Royal Horticultural Society reveals how to care for poinsettia
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British Garden Centres sells more than 16,000 poinsettias during the month of December, showing just how popular these festive plants are. Although they can be quite easy to care for, experts have shared top tips for ensuring they survive the New Year.
British Garden Centres said: “Poinsettias do not like being in the cold or draughts so when you get them home, place them in a room with indirect sunlight and a temperature above 13C but not above a radiator.
“Water when the compost is moderately dry, mist the leaves with room temperature water every other day but do not over or under-water as this results in leaf drop.”
The “best” way to water them is to give them a good soak. This involves standing the pot in a sink full of water and leaving it to stand for 10 minutes or so before letting the excess water drain from the pot.
Between watering or if you feel like you have over-watered the plant, the gardening pros at Sutton Manor Nursery recommended allowing it to drain to remove any excess water.
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This will “prevent” the roots from becoming soggy and leading to an increased risk of disease, pests and root rot.
The experts added: “You don’t want the plant’s roots to be sitting in water for extended periods of time.”
According to the gardening pros, allowing poinsettias to sit in water for a long period of time is “one of the worst things you can do” to the plant.
To mist houseplants, put some tepid water into a spray bottle and spray around the roots and leaves of a plant, making sure to avoid the flowers, if the plant has them.
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Do this job in the morning so the plant has enough time to absorb the mist throughout the day.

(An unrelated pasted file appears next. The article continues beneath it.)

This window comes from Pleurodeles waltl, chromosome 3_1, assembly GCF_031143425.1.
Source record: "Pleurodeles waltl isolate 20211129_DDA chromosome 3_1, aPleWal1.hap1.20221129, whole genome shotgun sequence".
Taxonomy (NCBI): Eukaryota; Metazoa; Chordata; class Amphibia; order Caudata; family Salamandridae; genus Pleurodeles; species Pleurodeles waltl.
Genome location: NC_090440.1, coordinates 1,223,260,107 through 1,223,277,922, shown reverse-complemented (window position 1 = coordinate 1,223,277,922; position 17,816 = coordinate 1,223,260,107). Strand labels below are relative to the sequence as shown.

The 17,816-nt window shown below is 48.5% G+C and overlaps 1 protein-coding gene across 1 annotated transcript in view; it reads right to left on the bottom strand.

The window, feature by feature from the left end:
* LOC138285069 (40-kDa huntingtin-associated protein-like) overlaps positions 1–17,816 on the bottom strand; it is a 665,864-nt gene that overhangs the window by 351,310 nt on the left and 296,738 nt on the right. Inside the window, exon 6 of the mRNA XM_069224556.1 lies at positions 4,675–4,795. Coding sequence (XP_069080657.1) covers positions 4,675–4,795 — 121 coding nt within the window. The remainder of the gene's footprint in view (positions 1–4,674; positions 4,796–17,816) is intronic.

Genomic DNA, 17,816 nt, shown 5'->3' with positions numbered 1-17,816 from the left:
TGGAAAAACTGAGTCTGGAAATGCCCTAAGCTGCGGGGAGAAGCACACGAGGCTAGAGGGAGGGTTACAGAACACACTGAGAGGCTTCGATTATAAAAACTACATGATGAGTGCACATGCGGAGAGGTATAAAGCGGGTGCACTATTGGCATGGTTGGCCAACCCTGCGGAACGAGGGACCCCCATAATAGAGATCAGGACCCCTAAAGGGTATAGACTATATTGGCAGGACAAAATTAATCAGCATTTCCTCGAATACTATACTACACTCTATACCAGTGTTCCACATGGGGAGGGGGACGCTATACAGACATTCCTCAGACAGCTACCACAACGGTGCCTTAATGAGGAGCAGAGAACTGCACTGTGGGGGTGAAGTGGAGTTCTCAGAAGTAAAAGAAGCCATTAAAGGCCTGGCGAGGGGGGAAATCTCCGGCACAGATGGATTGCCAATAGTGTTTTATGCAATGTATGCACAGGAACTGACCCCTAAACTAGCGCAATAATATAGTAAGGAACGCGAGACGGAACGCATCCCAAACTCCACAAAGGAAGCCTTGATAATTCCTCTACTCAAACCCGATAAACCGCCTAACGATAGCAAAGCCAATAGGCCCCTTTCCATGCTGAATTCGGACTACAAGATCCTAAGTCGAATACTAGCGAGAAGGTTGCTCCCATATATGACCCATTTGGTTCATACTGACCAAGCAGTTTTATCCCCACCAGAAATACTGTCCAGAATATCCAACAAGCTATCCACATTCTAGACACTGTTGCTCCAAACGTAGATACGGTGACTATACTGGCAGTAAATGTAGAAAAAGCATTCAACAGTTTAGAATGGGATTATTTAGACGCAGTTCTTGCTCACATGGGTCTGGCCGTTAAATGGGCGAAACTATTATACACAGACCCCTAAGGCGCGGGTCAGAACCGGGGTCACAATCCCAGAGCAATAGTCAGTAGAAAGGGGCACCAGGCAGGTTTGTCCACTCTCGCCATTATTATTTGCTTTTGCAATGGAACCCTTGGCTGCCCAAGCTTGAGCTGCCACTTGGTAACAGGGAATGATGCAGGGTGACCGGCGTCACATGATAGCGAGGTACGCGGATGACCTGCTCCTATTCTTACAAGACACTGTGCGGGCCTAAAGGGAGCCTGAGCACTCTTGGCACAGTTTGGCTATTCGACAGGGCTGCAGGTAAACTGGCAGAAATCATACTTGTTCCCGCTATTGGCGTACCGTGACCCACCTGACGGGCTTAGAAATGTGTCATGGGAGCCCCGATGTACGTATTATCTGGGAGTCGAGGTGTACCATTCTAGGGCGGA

This houseplant can also last all the way until next Christmas if you prune it during the month of April or May
British Garden Centres added: “Remember a poinsettia is for life, not just for Christmas, so look after it throughout the following year by watering less during spring.
“Trim approximately three inches of stem in May, feed, and water to encourage lush green growth for the next Christmas.
“Encouraging them to turn colour requires a lot of patience and a specific amount of dark and light each day so don’t be disappointed if it remains green; you can always pop to the centre and buy a new coloured one next year.”
Britons should cover their plant or put it in a dark room after 12 hours of daylight every day and protect it from artificial light sources.
Another gorgeous plant which naturally blooms in spring, but is forced to flower early for the Christmas trade is the azalea.
The RHS said: “Grow in a cool location, away from scorching sunshine, and keep moist. If the compost dries out, the plant will often die.”
To maintain humidity, place the houseplant on a pebble tray to help the plant thrive all year long.
A sunny windowsill is also an ideal position for this houseplant during the winter months.
The experts added: “In mid-April, repot using an ericaceous compost and feed with a high-potassium, liquid feed at weekly intervals.
“Plants can be stood outdoors in a cool, shady site for the summer if kept constantly moist, but must be brought indoors before the first frost of autumn.”
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